So, buy a license and monetize it!

    This thread wasn't about me.  It is about owners with what seems to me a lack of business sense.  That is why I was asking in the first place.

 

 

I understood what you were saying, just that as already mentioned, when you consider the fixed costs, additional risk (most sting operations, drunken folks, theft, etc. happen later in the evening) you end up needing a lot of customers... And then a cold, snowy night or in the case of this winter, a cold, snowy month, can be very expensive.


 

 

  So better to lose tens of thousands of dollars that to take a little time to market the place and give a reason for people to show up?   You know- SELL the product?   Yes, there will always be off nights, but NO effort is a guaranteed loss.  Is it ego?  " My wonderful food will bring them in droves, who need more income"  

  As for:    " additional risk (most sting operations, drunken folks, theft, etc. happen later in the evening", well yes, if run like a dive.  The nicer the place, the better the clientele in most cases.  

 


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#9 Orik

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Posted 22 April 2018 - 09:21 PM

No, the operational risk, additional costs, and staffing issues just make for a pretty high hurdle, nothing more to it. This isn't a trend unique to NJ - restaurants and bars are closing earlier, or not remaining open for additional bar income in many major cities for similar reasons. 


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#10 joechartreuse

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Posted 24 April 2018 - 08:30 AM

No, the operational risk, additional costs, and staffing issues just make for a pretty high hurdle, nothing more to it. This isn't a trend unique to NJ - restaurants and bars are closing earlier, or not remaining open for additional bar income in many major cities for similar reasons. 

  Yup, and - at least in my area- restaurants a closing and changing hands at high speed because of it.   Again, this area is not offering licenses for 10K, but 100K and over.  If that sort of money is to be spent, it must be utilized

    If it were such a high hurdle the regular bars would have the same turnover rate.  They don't- not even close.


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#11 Anthony Bonner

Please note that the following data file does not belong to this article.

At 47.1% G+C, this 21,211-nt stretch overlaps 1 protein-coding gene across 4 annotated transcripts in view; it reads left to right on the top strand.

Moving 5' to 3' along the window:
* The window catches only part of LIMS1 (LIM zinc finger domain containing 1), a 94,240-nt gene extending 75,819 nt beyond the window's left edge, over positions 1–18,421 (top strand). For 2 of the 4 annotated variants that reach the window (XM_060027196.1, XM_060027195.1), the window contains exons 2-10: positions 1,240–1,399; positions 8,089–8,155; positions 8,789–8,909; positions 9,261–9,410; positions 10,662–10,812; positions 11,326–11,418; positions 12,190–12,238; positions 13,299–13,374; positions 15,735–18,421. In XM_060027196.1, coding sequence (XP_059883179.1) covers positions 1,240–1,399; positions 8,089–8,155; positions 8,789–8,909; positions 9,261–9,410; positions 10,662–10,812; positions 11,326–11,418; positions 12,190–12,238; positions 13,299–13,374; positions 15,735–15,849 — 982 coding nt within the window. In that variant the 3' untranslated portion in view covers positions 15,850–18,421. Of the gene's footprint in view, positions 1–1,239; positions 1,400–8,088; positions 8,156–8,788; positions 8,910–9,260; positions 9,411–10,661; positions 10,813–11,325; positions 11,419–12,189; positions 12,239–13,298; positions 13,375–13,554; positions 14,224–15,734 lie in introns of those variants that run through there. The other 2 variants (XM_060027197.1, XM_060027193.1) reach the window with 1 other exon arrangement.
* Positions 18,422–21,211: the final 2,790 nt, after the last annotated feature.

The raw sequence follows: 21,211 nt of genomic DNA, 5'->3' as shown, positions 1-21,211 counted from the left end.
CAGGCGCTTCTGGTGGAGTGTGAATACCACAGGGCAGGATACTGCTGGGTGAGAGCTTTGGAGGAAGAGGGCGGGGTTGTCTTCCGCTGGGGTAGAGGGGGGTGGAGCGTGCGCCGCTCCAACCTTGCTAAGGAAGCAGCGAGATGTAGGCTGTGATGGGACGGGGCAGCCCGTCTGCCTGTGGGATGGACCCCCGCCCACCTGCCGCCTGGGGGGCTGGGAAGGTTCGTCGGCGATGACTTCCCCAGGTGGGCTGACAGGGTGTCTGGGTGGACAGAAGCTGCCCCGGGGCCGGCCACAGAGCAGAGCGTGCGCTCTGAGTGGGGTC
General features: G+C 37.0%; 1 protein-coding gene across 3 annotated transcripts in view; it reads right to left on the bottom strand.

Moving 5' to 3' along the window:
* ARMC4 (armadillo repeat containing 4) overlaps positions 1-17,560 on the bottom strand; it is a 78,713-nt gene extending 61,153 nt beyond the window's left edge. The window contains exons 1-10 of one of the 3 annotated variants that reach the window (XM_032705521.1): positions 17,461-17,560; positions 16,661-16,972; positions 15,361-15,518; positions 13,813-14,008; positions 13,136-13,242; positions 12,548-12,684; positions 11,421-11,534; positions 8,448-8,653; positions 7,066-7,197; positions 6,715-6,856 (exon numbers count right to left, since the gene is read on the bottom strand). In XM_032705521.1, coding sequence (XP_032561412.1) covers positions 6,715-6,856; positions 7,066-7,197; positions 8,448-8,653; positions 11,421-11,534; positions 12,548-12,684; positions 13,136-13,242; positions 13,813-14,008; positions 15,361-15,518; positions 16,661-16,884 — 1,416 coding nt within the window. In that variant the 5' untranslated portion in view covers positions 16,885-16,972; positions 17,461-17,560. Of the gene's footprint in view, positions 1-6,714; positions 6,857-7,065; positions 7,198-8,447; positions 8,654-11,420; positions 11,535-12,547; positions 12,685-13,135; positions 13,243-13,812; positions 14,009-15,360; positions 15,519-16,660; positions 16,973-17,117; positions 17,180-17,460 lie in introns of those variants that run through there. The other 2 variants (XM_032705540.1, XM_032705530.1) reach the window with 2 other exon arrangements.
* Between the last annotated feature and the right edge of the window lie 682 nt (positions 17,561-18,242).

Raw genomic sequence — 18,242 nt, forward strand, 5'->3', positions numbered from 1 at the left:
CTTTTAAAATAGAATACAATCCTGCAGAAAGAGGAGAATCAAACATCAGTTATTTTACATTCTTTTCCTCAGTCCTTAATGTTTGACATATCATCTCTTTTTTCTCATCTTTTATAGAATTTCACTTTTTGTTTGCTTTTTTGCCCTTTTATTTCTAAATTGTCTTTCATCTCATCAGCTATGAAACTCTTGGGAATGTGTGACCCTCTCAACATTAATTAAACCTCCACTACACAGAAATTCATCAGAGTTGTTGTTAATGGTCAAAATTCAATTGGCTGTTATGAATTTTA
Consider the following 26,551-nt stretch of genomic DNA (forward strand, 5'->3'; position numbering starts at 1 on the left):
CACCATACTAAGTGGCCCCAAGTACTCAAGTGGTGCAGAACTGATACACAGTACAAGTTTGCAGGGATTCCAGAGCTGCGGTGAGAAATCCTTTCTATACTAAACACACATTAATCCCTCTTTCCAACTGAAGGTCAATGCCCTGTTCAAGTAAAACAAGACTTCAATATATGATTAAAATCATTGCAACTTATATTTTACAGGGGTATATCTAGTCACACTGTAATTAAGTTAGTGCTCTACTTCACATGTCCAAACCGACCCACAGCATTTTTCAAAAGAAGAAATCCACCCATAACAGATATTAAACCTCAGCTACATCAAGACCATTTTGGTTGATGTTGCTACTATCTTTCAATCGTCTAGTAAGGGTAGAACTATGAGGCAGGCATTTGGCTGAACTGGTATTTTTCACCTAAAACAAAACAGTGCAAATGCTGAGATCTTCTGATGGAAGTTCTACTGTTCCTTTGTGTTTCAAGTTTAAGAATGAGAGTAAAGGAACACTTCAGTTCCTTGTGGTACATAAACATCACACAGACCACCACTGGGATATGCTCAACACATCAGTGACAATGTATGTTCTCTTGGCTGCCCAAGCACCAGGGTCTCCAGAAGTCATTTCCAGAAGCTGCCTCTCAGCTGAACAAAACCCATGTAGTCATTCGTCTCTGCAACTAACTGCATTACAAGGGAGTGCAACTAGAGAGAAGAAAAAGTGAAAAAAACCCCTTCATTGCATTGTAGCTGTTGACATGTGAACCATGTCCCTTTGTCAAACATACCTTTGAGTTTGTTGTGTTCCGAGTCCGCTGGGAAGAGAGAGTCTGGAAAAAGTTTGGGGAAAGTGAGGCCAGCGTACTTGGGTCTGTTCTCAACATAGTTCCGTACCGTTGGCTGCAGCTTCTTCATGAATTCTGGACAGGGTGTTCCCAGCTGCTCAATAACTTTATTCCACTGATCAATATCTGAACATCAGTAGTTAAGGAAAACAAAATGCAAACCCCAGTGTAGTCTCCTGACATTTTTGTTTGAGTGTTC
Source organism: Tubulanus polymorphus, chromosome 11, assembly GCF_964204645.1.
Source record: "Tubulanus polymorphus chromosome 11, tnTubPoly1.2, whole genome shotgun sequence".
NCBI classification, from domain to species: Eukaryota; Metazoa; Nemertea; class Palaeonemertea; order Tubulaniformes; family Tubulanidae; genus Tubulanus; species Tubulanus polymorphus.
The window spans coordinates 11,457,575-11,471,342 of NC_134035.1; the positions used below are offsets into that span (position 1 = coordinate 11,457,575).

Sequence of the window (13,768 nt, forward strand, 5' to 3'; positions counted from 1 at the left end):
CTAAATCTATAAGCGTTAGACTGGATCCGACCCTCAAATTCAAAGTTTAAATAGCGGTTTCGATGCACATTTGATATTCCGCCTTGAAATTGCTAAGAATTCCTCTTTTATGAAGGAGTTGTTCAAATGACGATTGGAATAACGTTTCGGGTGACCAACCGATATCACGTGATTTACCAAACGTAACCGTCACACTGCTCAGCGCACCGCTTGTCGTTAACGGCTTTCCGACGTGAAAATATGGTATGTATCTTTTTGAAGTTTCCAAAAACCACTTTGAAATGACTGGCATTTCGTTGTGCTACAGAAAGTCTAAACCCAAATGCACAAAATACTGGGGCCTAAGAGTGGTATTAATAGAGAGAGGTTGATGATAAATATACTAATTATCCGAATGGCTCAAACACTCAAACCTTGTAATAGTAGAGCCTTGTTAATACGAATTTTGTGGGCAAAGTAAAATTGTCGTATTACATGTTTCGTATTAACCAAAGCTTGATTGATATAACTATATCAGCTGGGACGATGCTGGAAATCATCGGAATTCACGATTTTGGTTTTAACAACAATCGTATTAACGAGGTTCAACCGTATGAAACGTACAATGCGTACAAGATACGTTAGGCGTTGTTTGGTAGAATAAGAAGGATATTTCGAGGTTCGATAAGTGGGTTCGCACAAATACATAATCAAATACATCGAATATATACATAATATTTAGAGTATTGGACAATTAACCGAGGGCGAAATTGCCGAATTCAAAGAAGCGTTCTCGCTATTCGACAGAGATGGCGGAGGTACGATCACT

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Posted 24 April 2018 - 01:18 PM

right, but that's just saying the licenses are overpriced, because their isn't enough cashflow even if you were open the maximum hour of numbers.  The point is that running a bar inside of a suburban restaurant from 10-2 doesn't generate enough revenue to justify the marginal costs, never mind amortize the fixed costs of the licenses.


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#12 joechartreuse

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Posted 26 April 2018 - 06:22 AM

right, but that's just saying the licenses are overpriced, because their isn't enough cashflow even if you were open the maximum hour of numbers.  The point is that running a bar inside of a suburban restaurant from 10-2 doesn't generate enough revenue to justify the marginal costs, never mind amortize the fixed costs of the licenses.

   Seriously?  I'm sorry but that isn't even close to true- at least not if the marketing is done correctly.  The Closter location that is now Azucar has had many, many incarnations.   Those that failed, such as Cask 171 ( who ONLY marketed the bar) and Delmonicos ( who ONLY marketed the restaurant) simply failed to integrate both properly.  Fiddleheads, which DID integrate both properly, was extremely successful.
      
      This location is a prime example for showing how integration works because the building is shaped like a barbell, with a bar on one side and restaurant on the other- 50/50.   If un-integrated, 50% of the real estate is nothing but wasted space and a money pit.

   I have also seen new restaurants that would have died out in a few months end up with long term success because of the bar.

  The profit margins on cocktails are WAY higher than that of food, with average costs of 14-18%.  

    Even bars that are NOT part of restaurants can be and are successful- even including smaller neighborhood bars.  This would seem to negate the argument given above that staying hopen doesn't generate enough to cover the cost of the license.  It does, and quite profitably- or I would not have made what I have from the bar side of it.

    I'm sorry, but all that I've seen here so far is that the restaurant owners either simply have no idea how to run the bar side of the business properly, or have no idea of the income the bar can bring, or have no idea how to market that end of things while integrating in a proper manner with the restaurant side.

   Or maybe they just don't have the drive to do the work and want to go home early- who knows?